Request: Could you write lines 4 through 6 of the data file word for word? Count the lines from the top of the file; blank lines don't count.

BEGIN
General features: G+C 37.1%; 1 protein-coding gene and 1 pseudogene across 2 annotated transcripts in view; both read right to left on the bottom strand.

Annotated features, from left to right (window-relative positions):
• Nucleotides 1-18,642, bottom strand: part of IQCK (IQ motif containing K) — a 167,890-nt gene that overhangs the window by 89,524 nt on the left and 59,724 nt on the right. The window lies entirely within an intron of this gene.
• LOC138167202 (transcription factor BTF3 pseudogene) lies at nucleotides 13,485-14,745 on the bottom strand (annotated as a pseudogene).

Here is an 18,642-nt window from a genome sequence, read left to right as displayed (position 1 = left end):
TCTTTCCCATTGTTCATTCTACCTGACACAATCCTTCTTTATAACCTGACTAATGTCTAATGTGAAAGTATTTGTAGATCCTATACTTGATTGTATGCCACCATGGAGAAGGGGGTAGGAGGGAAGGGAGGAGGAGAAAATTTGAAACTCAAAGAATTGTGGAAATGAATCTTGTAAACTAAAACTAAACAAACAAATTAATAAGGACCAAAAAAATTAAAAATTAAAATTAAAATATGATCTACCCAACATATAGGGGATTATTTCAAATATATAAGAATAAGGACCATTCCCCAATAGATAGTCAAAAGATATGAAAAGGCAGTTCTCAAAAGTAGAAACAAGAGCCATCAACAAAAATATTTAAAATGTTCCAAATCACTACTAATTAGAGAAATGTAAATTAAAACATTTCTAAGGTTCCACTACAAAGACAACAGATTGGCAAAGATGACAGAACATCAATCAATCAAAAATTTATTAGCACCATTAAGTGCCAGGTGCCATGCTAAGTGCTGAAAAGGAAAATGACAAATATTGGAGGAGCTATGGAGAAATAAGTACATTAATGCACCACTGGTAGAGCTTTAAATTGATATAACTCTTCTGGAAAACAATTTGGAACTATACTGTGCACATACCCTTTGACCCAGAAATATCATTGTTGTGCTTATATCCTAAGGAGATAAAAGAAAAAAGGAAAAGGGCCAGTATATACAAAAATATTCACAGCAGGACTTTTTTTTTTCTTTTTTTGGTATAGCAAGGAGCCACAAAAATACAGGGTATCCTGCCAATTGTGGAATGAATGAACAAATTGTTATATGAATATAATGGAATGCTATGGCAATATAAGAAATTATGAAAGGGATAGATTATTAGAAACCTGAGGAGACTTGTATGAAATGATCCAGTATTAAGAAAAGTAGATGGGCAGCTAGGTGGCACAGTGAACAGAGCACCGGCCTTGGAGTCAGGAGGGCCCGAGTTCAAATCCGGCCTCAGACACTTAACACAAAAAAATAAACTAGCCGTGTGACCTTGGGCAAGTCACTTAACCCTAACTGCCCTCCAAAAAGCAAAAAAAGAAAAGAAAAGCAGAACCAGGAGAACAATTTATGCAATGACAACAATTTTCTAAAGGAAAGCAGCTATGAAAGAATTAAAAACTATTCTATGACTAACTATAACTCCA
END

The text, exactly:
• LOC138167202 (transcription factor BTF3 pseudogene) lies at nucleotides 13,485-14,745 on the bottom strand (annotated as a pseudogene).

Here is an 18,642-nt window from a genome sequence, read left to right as displayed (position 1 = left end):
TCTTTCCCATTGTTCATTCTACCTGACACAATCCTTCTTTATAACCTGACTAATGTCTAATGTGAAAGTATTTGTAGATCCTATACTTGATTGTATGCCACCATGGAGAAGGGGGTAGGAGGGAAGGGAGGAGGAGAAAATTTGAAACTCAAAGAATTGTGGAAATGAATCTTGTAAACTAAAACTAAACAAACAAATTAATAAGGACCAAAAAAATTAAAAATTAAAATTAAAATATGATCTACCCAACATATAGGGGATTATTTCAAATATATAAGAATAAGGACCATTCCCCAATAGATAGTCAAAAGATATGAAAAGGCAGTTCTCAAAAGTAGAAACAAGAGCCATCAACAAAAATATTTAAAATGTTCCAAATCACTACTAATTAGAGAAATGTAAATTAAAACATTTCTAAGGTTCCACTACAAAGACAACAGATTGGCAAAGATGACAGAACATCAATCAATCAAAAATTTATTAGCACCATTAAGTGCCAGGTGCCATGCTAAGTGCTGAAAAGGAAAATGACAAATATTGGAGGAGCTATGGAGAAATAAGTACATTAATGCACCACTGGTAGAGCTTTAAATTGATATAACTCTTCTGGAAAACAATTTGGAACTATACTGTGCACATACCCTTTGACCCAGAAATATCATTGTTGTGCTTATATCCTAAGGAGATAAAAGAAAAAAGGAAAAGGGCCAGTATATACAAAAATATTCACAGCAGGACTTTTTTTTTTCTTTTTTTGGTATAGCAAGGAGCCACAAAAATACAGGGTATCCTGCCAATTGTGGAATGAATGAACAAATTGTTATATGAATATAATGGAATGCTATGGCAATATAAGAAATTATGAAAGGGATAGATTATTAGAAACCTGAGGAGACTTGTATGAAATGATCCAGTATTAAGAAAAGTAGATGGGCAGCTAGGTGGCACAGTGAACAGAGCACCGGCCTTGGAGTCAGGAGGGCCCGAGTTCAAATCCGGCCTCAGACACTTAACACAAAAAAATAAACTAGCCGTGTGACCTTGGGCAAGTCACTTAACCCTAACTGCCCTCCAAAAAGCAAAAAAAGAAAAGAAAAGCAGAACCAGGAGAACAATTTATGCAATGACAACAATTTTCTAAAGGAAAGCAGCTATGAAAGAATTAAAAACTATTCTATGACTAACTATAACTCCA